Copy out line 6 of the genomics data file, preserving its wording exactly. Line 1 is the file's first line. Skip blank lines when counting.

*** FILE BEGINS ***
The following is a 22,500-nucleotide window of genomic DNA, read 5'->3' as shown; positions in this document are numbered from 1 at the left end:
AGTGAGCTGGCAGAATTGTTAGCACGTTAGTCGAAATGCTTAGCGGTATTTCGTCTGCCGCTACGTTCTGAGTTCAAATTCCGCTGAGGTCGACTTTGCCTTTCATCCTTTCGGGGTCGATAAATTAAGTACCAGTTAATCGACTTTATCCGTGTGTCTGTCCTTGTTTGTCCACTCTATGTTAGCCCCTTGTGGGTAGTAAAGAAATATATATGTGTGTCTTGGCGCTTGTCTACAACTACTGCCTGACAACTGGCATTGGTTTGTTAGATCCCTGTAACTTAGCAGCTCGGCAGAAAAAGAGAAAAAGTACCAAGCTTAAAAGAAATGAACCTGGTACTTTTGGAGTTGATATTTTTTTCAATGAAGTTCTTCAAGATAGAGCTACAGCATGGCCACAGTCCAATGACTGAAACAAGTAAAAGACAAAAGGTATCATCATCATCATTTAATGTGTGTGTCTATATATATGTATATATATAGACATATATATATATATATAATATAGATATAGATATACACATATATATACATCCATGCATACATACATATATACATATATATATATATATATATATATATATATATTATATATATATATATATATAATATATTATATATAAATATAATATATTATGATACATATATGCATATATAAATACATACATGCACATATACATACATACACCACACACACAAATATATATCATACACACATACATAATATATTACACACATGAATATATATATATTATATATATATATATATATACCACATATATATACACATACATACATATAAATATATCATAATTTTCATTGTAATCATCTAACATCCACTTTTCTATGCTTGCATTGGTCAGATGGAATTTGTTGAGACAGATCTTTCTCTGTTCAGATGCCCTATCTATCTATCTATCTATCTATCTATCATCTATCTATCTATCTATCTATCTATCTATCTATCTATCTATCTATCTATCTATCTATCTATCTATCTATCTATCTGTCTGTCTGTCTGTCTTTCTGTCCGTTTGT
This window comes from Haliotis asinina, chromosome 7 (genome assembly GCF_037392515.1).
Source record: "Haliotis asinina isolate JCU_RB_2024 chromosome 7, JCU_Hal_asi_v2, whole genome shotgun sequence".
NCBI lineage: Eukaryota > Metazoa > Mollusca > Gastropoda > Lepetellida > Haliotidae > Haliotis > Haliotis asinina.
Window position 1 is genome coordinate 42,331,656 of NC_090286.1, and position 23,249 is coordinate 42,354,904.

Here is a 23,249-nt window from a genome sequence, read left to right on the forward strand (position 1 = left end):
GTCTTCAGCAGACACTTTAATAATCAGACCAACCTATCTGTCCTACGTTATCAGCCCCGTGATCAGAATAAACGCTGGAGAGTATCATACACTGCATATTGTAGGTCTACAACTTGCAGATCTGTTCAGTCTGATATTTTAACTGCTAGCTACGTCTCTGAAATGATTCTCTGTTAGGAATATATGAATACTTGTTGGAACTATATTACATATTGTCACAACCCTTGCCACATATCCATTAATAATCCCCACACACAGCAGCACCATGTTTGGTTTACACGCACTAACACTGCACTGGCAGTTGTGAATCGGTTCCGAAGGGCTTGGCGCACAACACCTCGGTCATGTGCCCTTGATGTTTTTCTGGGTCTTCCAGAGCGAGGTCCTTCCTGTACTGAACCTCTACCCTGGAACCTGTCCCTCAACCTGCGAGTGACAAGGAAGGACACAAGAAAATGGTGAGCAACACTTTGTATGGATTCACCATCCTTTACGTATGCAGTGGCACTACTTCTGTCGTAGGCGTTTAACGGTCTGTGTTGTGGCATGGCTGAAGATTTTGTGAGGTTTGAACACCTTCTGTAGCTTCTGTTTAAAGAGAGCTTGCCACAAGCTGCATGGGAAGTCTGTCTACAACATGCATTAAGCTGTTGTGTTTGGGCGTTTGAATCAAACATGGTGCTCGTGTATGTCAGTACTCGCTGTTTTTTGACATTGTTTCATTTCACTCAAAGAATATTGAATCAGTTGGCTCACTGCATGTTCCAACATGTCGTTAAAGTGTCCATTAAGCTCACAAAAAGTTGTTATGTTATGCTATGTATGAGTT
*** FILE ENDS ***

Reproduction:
Window position 1 is genome coordinate 42,331,656 of NC_090286.1, and position 23,249 is coordinate 42,354,904.